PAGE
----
so here's what i learned about The Rape of Lucrece:
this poem was written around the same time as Venus and Adonis. the two poems have a kind of yin and yang relationship. V and A is about lust and infatuation, while this one deals with the darker and deeper side of love, as you can probably tell from the title.
this poem is also dedicated to the Earl of Southampton, Henry Wriothesley. (if anyone has any more information on this person, do tell!)
both this poem and V & A were widely loved. this poem, however, was the one that gained Shakespeare more acclaim and respect, while V & A was more popular. apparently, plot and character are again secondary in this poem. oh boy. not again. with little plot or character to follow i'm like... zzzzzzz. so what i'm saying is, this is going to be a struggle. there is a full story to this, but Shakespeare chooses to cut away most of the plot and focus on one tiny part of the story. we'll see how it goes.
before the poem starts, we get some backstory. basically, Lucrece's husband is sitting around after dinner with his army guys, and he brings up his wife. he tells them how virtuous and beautiful she is, and for some reason Sextus Tarquinius becomes obsessed with her. this is where the poem starts. i don't know how much of the story will be covered in the poem, so let's just go over it now. Tarquinius steals back to the home of Lucrece and asks for lodging for the night. his social class is above hers, so she is required to let him in and she does so graciously. in the night, he creeps into her bedroom and rapes her. in the morning he leaves and she sends for her father and husband. she makes them promise to avenge her, and after they do so she tells them what happened. before anything else can happen, she stabs herself...in order to save her husband's honor. his honor, after all, is more important than her life. the father and husband are on fire to avenge her and end up getting the family of her rapist exiled from Rome. cool.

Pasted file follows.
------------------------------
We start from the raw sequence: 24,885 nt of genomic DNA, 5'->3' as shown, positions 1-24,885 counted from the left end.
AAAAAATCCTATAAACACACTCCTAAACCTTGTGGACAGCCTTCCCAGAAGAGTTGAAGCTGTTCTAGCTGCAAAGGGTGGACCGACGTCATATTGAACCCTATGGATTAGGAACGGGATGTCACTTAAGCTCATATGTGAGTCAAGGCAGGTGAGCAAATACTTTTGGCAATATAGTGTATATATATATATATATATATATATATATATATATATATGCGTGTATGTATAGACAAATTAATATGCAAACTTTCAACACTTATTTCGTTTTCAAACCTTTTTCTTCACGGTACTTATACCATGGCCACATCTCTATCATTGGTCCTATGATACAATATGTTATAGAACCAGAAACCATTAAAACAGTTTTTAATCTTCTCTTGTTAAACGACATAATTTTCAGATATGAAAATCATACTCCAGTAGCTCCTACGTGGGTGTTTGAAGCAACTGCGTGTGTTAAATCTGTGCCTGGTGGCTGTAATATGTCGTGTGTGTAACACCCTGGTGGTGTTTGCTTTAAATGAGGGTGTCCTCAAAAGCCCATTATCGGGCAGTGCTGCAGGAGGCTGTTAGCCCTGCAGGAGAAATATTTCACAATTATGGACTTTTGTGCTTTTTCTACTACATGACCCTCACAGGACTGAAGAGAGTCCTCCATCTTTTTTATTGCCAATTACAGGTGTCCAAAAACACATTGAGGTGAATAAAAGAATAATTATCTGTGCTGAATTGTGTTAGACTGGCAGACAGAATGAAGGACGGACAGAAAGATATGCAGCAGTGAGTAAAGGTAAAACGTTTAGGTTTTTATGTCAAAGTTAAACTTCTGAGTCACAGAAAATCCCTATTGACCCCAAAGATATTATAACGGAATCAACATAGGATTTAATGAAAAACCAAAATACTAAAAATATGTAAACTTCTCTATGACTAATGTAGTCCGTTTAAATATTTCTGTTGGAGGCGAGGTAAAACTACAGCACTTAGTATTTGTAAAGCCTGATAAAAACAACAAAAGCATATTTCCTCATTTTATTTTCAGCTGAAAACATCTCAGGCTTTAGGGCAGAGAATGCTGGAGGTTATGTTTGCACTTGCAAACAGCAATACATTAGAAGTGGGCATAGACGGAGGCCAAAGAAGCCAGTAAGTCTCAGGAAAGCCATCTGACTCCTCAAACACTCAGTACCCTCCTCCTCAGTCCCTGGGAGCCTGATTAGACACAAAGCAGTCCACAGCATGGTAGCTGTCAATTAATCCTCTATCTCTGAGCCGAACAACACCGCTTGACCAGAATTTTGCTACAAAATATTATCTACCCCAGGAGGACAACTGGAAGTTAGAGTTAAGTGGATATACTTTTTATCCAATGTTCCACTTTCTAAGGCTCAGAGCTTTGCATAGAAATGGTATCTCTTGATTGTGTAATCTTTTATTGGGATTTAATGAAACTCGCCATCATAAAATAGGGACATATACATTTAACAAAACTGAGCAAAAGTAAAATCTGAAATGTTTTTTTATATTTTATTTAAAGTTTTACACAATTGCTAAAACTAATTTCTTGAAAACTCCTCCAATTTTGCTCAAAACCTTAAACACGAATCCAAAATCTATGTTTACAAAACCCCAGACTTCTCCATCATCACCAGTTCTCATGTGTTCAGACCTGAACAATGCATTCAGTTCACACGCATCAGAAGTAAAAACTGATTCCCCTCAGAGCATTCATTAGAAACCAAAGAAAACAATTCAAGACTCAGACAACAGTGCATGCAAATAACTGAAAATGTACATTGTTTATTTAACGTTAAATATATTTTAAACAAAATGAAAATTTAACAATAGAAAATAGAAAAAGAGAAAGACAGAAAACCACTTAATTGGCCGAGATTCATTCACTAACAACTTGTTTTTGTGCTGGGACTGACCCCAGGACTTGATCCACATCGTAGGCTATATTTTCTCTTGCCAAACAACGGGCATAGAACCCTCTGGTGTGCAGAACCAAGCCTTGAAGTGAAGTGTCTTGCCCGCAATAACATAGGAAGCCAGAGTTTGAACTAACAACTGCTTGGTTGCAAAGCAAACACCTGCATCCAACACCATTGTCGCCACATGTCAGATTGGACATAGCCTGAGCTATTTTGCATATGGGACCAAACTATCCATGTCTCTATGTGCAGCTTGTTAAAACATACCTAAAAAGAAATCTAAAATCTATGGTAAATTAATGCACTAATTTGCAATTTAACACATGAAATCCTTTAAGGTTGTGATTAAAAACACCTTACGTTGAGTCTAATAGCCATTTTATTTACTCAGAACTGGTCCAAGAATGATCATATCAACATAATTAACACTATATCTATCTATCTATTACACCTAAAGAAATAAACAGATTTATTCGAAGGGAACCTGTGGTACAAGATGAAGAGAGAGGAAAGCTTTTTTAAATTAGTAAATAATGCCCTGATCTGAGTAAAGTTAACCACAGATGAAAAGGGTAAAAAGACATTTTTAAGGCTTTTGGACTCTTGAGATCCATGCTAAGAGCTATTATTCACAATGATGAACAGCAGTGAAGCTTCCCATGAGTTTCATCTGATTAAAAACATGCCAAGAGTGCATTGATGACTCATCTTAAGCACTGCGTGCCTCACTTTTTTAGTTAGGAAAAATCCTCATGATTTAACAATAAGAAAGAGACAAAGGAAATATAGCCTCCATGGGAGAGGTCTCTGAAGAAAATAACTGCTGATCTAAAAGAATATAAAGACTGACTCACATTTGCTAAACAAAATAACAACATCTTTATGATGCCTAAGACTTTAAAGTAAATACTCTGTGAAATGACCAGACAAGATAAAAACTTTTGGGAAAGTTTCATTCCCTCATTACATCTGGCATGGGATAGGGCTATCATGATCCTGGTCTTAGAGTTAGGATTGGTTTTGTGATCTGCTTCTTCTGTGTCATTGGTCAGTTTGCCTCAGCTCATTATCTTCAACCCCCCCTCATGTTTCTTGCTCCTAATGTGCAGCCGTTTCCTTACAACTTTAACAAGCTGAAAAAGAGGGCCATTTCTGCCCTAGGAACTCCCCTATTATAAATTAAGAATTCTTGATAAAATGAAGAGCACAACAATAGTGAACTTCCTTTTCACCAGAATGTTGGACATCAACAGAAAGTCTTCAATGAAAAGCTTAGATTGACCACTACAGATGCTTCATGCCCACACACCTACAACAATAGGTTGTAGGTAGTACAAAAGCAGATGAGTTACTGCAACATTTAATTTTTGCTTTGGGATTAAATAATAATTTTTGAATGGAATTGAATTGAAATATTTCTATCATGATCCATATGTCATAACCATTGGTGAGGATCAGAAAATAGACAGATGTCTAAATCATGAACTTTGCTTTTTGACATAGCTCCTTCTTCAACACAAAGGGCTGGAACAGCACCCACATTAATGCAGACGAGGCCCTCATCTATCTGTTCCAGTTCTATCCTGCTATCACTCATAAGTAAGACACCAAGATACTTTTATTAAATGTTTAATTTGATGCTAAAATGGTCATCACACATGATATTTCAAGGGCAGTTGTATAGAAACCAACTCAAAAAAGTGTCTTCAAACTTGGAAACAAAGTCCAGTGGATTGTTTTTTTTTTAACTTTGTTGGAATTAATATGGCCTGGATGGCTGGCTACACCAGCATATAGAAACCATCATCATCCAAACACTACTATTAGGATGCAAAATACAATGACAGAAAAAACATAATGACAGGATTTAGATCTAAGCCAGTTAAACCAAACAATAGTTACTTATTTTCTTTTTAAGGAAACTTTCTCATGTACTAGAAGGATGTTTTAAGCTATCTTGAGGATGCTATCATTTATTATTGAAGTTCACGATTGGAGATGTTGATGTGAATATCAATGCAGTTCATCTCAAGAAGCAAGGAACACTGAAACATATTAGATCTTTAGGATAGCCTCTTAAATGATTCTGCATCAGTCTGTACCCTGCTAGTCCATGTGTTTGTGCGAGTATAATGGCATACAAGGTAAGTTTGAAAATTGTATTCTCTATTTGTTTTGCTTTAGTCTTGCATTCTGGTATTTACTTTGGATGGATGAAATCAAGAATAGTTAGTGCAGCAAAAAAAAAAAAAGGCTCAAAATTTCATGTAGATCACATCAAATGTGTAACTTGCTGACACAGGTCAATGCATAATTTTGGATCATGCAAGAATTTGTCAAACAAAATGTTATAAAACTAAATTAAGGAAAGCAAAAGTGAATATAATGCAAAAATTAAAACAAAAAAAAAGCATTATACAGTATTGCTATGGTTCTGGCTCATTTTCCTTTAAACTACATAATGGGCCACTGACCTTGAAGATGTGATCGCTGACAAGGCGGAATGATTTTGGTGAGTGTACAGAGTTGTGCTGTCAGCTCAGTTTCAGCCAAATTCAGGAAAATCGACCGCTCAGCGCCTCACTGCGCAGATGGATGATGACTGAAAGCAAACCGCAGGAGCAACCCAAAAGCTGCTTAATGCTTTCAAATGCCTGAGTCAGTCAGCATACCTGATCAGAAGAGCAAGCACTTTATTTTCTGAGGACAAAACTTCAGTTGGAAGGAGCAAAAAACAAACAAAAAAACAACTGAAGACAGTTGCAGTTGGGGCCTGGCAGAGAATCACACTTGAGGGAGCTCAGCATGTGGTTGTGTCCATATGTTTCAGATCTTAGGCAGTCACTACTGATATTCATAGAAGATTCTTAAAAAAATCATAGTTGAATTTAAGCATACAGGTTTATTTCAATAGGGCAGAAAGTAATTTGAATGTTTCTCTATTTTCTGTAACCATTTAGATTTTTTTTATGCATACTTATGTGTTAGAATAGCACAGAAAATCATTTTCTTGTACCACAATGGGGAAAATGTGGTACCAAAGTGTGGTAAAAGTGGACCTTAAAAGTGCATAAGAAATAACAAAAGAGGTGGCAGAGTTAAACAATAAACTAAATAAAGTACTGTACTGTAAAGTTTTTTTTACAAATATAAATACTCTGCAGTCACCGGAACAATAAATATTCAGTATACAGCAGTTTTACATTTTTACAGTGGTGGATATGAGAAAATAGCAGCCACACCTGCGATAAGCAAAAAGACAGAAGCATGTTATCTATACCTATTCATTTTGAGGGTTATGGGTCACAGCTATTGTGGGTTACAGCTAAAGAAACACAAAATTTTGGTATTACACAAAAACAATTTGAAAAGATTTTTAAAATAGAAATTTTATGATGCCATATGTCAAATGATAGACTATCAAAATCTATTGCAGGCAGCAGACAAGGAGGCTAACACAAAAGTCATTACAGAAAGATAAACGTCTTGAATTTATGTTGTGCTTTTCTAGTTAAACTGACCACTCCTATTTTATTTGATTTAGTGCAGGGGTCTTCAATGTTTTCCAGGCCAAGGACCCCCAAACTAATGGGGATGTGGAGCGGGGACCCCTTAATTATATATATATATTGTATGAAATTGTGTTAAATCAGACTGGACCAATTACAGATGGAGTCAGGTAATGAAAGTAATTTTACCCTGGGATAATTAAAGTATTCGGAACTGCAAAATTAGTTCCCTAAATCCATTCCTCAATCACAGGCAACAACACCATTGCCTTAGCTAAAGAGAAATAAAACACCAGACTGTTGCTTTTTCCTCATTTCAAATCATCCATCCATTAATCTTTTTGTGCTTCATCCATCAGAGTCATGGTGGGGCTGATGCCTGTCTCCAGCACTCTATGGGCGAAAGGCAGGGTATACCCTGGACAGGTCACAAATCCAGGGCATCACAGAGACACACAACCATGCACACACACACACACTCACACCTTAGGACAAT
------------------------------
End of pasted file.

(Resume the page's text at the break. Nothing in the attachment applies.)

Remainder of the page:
in the first 91 lines of the poem, we cover the time period between Tarquinius leaving to go to Lucrece's home and the time when he gets there and starts lusting after her. Shakespeare talks about happiness and how difficult it is to retain it. happiness is something that must be guarded or someone like Tarquinius will steal it away. yeah, that's mostly what i got from it. so far, i am finding this poem surprisingly difficult to read. it's really out there for me. i am concerned. maybe tomorrow will be better. AH!!!
quote of the day:
'this earthly saint, adored by this devil,
little suspecteth the false worshiper,
for unstained thoughts do seldom dream on evil;
birds never limed no secret bushes fear.
so, guiltless, she securely gives good cheer
and reverend welcome to her princely guest,
whose inward ill no outward harm expressed.'
for tomorrow: lines 92-539